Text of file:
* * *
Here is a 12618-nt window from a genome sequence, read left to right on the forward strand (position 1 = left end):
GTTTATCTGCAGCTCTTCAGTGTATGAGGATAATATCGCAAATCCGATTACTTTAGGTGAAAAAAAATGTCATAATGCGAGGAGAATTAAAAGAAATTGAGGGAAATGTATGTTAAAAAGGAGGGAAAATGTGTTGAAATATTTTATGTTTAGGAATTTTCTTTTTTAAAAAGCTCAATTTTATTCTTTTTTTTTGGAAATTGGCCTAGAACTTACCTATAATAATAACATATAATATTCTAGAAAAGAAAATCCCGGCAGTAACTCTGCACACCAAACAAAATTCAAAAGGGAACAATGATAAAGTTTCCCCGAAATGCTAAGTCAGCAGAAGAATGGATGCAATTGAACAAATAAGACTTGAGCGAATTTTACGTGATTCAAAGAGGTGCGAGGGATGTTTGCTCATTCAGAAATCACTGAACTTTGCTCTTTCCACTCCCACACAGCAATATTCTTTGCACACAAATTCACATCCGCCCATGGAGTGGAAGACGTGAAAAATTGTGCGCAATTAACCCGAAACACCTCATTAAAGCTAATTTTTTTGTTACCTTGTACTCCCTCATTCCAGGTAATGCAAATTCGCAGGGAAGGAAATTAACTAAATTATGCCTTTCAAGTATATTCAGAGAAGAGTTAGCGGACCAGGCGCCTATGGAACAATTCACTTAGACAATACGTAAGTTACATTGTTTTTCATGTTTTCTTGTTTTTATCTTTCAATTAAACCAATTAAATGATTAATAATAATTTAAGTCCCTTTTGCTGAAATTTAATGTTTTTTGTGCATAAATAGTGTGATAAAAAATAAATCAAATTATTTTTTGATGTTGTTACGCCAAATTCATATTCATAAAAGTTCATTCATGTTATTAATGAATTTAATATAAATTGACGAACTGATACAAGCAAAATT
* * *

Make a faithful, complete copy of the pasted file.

Here is a 12618-nt window from a genome sequence, read left to right on the forward strand (position 1 = left end):
GTTTATCTGCAGCTCTTCAGTGTATGAGGATAATATCGCAAATCCGATTACTTTAGGTGAAAAAAAATGTCATAATGCGAGGAGAATTAAAAGAAATTGAGGGAAATGTATGTTAAAAAGGAGGGAAAATGTGTTGAAATATTTTATGTTTAGGAATTTTCTTTTTTAAAAAGCTCAATTTTATTCTTTTTTTTTGGAAATTGGCCTAGAACTTACCTATAATAATAACATATAATATTCTAGAAAAGAAAATCCCGGCAGTAACTCTGCACACCAAACAAAATTCAAAAGGGAACAATGATAAAGTTTCCCCGAAATGCTAAGTCAGCAGAAGAATGGATGCAATTGAACAAATAAGACTTGAGCGAATTTTACGTGATTCAAAGAGGTGCGAGGGATGTTTGCTCATTCAGAAATCACTGAACTTTGCTCTTTCCACTCCCACACAGCAATATTCTTTGCACACAAATTCACATCCGCCCATGGAGTGGAAGACGTGAAAAATTGTGCGCAATTAACCCGAAACACCTCATTAAAGCTAATTTTTTTGTTACCTTGTACTCCCTCATTCCAGGTAATGCAAATTCGCAGGGAAGGAAATTAACTAAATTATGCCTTTCAAGTATATTCAGAGAAGAGTTAGCGGACCAGGCGCCTATGGAACAATTCACTTAGACAATACGTAAGTTACATTGTTTTTCATGTTTTCTTGTTTTTATCTTTCAATTAAACCAATTAAATGATTAATAATAATTTAAGTCCCTTTTGCTGAAATTTAATGTTTTTTGTGCATAAATAGTGTGATAAAAAATAAATCAAATTATTTTTTGATGTTGTTACGCCAAATTCATATTCATAAAAGTTCATTCATGTTATTAATGAATTTAATATAAATTGACGAACTGATACAAGCAAAATT